change ISO vs increase RAW exposure

Discussion in 'Digital Photography' started by G Duran, Mar 19, 2005.

  1. G Duran

    G Duran Guest

    in terms of digital noise:
    is it the same to increase the iso in the camera before taking the
    picture that take the photo in RAW with the lowest iso and then
    increase the exposure with the RAW-reader program?
     
    G Duran, Mar 19, 2005
    #1
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  2. G Duran

    JPS Guest

    In message <>,
    Unless the camera's analog-to-digital converter is really bad, it is
    always better to saturate the range of RAW values at a higher ISO than
    to under-expose at a lower ISO. Under-exposure should be avoided
    whenever possible, as it causes posterization of the signal and the
    noise. I only under-expose when there just isn't enough light, such as
    shooting at the highest ISO at night.

    A well-exposed image at ISO 1600 looks orders of magnitude better than
    the same shot at ISO 100, relatively under-exposed by four stops (same
    aperture and shutter speed).

    This is very important to understand if you want maximum quality
    captures. When the contrast of the scene is low, crank that ISO, and
    boost the exposure compensation, instead of exposing in the middle zone
    at ISO 100. Just watch out that you don't clip important detail in the
    RAW capture.
    --
     
    JPS, Mar 19, 2005
    #2
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  3. G Duran

    Stacey Guest

    Normally no but:

    Depends on the camera and the max designed ISO of the sensor. If the camera
    is "boosting" the sensor to get higher ISO setting, then a lower ISO
    underexposed a stop then increasing the exposure in RAW can get a cleaner
    image. An example of what I mean:

    On my olympus E300 (shooting RAW): a native ISO 800 shot is cleaner than a
    ISO 400 one underexposed 1 stop and then increasing the exposure a stop in
    developing to end up at the same place. On the other hand it does produce
    cleaner results shooting at ISO 800 1 under and pushing the exposure a stop
    in development than shooting at native ISO 1600.

    Only testing for yourself will show you if this works for your camera/sensor
    and is probably only worth doing at the highest ISO's.
     
    Stacey, Mar 19, 2005
    #3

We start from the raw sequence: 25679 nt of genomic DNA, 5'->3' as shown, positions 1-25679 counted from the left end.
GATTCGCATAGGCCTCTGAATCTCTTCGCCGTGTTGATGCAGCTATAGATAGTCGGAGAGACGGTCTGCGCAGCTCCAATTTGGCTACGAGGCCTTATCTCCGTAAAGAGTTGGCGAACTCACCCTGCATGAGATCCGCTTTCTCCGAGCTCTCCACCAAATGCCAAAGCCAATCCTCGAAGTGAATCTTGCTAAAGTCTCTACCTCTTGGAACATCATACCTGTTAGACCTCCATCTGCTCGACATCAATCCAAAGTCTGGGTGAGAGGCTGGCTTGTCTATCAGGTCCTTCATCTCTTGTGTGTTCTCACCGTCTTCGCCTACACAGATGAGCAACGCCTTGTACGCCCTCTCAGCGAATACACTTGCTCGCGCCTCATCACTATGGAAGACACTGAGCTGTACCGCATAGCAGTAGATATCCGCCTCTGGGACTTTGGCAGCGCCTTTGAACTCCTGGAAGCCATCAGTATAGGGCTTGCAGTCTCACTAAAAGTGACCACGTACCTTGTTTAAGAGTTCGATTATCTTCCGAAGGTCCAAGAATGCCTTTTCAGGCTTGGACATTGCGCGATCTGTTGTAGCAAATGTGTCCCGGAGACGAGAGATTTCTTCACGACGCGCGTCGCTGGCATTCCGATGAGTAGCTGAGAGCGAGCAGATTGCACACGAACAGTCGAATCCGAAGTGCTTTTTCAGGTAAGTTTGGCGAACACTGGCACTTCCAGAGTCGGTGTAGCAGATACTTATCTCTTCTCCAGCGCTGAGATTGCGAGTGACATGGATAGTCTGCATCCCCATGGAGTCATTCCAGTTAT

4. G Duran

    secheese Guest

    Interesting! Are you suggesting that for a normally lit scene (ie. no
    difficult exposure issues) and all else being equal, that it's best to
    shoot at 1600 vs. 100; unlike the film world?

    Can you elaborate or site a source I could read?
     
    secheese, Mar 19, 2005
    #4
  5. You could start by reading the message you quoted more carefully...

    David J. Littleboy
    Tokyo, Japan
     
    David J. Littleboy, Mar 19, 2005
    #5
  6. G Duran

    JPS Guest

    In message <>,
    What I am suggesting is that for any given combination of aperture and
    shutter speed, you will get a cleaner image with the highest ISO that
    doesn't blow out the RAW data. For example, if you find yourself
    shooting in a dense fog, and the aperture and shutter speed are at
    usable limits at ISO 400, you will get a better capture at ISO 1600 and
    +2 EC, than you will at ISO 400 with 0 EC, using the exact same shutter
    speed and aperture. The exposure on the sensor is *exactly* the same
    for each; except for determining automatic exposure and manual metering,
    the ISO has no affect on exposure of the sensor. Its only affect is the
    scaling of the analog-to-digital conversion.

    I've tested this in many scenarios on both the 20D and 10D, and with the
    same absolute exposure (aperture and shutter speed) the higher ISO image
    is always as good or better than the low-ISO shot; never worse.

    Some people understand intuitively that grossly under-exposing at ISO
    100 is to be avoided, but few people realize that a low-contrast scene